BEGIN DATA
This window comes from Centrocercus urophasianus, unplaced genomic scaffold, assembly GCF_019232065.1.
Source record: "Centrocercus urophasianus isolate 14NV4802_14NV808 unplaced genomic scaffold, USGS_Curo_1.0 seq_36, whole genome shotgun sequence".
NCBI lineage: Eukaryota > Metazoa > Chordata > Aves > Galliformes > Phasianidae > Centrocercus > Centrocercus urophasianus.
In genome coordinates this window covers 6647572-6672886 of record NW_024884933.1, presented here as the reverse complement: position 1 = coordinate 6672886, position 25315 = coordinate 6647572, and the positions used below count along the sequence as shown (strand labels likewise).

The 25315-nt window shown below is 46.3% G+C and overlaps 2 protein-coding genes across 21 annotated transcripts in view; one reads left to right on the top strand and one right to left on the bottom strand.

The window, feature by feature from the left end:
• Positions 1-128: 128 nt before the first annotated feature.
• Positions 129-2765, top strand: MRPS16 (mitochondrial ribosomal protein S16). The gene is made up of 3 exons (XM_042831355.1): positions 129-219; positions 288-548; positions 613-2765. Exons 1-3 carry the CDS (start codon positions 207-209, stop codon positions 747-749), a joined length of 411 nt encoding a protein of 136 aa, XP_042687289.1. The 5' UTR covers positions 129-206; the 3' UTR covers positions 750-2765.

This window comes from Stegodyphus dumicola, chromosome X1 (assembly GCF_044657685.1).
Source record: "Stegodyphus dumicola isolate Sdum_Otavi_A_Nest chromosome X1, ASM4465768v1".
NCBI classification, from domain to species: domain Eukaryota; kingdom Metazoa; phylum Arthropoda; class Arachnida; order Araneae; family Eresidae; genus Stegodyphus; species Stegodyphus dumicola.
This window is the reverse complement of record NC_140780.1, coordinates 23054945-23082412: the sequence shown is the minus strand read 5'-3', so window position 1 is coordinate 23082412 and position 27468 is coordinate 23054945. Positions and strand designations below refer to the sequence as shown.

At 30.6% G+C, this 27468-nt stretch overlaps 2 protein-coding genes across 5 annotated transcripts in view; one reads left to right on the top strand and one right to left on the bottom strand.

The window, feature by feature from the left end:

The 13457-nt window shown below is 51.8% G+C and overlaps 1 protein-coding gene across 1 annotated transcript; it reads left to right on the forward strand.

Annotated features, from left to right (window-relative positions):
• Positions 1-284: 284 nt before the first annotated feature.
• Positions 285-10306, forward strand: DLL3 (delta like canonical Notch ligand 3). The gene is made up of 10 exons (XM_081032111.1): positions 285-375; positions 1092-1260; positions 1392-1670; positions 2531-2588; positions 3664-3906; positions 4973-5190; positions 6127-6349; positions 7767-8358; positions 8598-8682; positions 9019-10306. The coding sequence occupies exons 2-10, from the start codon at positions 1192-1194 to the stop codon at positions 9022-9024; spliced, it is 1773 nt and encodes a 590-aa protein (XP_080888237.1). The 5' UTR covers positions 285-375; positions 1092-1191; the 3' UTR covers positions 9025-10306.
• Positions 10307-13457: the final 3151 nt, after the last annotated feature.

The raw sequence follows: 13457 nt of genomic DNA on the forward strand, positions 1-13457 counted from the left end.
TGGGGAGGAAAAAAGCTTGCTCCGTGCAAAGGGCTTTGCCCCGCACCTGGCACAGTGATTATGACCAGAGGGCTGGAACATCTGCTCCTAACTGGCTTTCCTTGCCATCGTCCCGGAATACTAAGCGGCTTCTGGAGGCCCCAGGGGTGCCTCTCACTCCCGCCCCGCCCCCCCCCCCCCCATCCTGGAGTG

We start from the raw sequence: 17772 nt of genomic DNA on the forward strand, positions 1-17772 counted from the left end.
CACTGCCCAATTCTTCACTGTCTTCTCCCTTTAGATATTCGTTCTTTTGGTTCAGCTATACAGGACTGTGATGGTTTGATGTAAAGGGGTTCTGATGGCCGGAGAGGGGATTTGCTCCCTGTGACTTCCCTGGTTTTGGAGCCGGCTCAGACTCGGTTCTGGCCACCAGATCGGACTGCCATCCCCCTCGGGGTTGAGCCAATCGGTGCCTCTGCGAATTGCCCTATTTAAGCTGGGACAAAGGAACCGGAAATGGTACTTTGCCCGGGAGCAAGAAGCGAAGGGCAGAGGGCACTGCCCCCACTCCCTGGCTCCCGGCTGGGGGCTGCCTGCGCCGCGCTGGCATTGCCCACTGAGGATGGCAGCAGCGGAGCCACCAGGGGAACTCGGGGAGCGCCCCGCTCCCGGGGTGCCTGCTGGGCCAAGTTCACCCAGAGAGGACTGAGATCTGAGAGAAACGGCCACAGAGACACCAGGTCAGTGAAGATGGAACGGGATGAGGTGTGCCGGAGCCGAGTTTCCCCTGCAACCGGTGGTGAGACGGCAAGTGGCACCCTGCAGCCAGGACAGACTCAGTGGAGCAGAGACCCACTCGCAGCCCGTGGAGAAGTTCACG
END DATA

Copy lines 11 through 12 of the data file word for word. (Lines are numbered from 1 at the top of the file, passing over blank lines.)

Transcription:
NCBI classification, from domain to species: domain Eukaryota; kingdom Metazoa; phylum Arthropoda; class Arachnida; order Araneae; family Eresidae; genus Stegodyphus; species Stegodyphus dumicola.
This window is the reverse complement of record NC_140780.1, coordinates 23054945-23082412: the sequence shown is the minus strand read 5'-3', so window position 1 is coordinate 23082412 and position 27468 is coordinate 23054945. Positions and strand designations below refer to the sequence as shown.